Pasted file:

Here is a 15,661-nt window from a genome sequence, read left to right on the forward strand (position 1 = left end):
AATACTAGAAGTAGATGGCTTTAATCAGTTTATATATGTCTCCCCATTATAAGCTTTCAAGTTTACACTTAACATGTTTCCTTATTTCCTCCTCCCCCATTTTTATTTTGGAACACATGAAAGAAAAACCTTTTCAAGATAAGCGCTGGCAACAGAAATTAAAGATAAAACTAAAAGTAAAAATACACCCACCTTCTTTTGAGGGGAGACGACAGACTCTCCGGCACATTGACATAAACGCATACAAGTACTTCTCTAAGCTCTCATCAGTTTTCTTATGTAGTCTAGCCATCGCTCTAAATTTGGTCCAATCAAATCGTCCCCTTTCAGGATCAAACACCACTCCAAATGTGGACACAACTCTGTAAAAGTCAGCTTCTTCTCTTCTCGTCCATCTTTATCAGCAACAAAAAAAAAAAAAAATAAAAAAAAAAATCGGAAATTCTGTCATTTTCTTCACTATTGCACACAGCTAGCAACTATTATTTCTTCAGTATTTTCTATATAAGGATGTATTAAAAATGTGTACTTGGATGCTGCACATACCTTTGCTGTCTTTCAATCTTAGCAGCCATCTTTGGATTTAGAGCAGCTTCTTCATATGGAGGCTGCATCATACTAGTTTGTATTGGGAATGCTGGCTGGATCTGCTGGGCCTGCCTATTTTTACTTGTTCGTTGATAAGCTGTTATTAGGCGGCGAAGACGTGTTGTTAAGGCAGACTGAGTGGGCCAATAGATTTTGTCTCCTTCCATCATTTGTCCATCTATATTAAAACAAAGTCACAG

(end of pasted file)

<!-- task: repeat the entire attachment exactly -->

Here is a 15,661-nt window from a genome sequence, read left to right on the forward strand (position 1 = left end):
AATACTAGAAGTAGATGGCTTTAATCAGTTTATATATGTCTCCCCATTATAAGCTTTCAAGTTTACACTTAACATGTTTCCTTATTTCCTCCTCCCCCATTTTTATTTTGGAACACATGAAAGAAAAACCTTTTCAAGATAAGCGCTGGCAACAGAAATTAAAGATAAAACTAAAAGTAAAAATACACCCACCTTCTTTTGAGGGGAGACGACAGACTCTCCGGCACATTGACATAAACGCATACAAGTACTTCTCTAAGCTCTCATCAGTTTTCTTATGTAGTCTAGCCATCGCTCTAAATTTGGTCCAATCAAATCGTCCCCTTTCAGGATCAAACACCACTCCAAATGTGGACACAACTCTGTAAAAGTCAGCTTCTTCTCTTCTCGTCCATCTTTATCAGCAACAAAAAAAAAAAAAAATAAAAAAAAAAATCGGAAATTCTGTCATTTTCTTCACTATTGCACACAGCTAGCAACTATTATTTCTTCAGTATTTTCTATATAAGGATGTATTAAAAATGTGTACTTGGATGCTGCACATACCTTTGCTGTCTTTCAATCTTAGCAGCCATCTTTGGATTTAGAGCAGCTTCTTCATATGGAGGCTGCATCATACTAGTTTGTATTGGGAATGCTGGCTGGATCTGCTGGGCCTGCCTATTTTTACTTGTTCGTTGATAAGCTGTTATTAGGCGGCGAAGACGTGTTGTTAAGGCAGACTGAGTGGGCCAATAGATTTTGTCTCCTTCCATCATTTGTCCATCTATATTAAAACAAAGTCACAG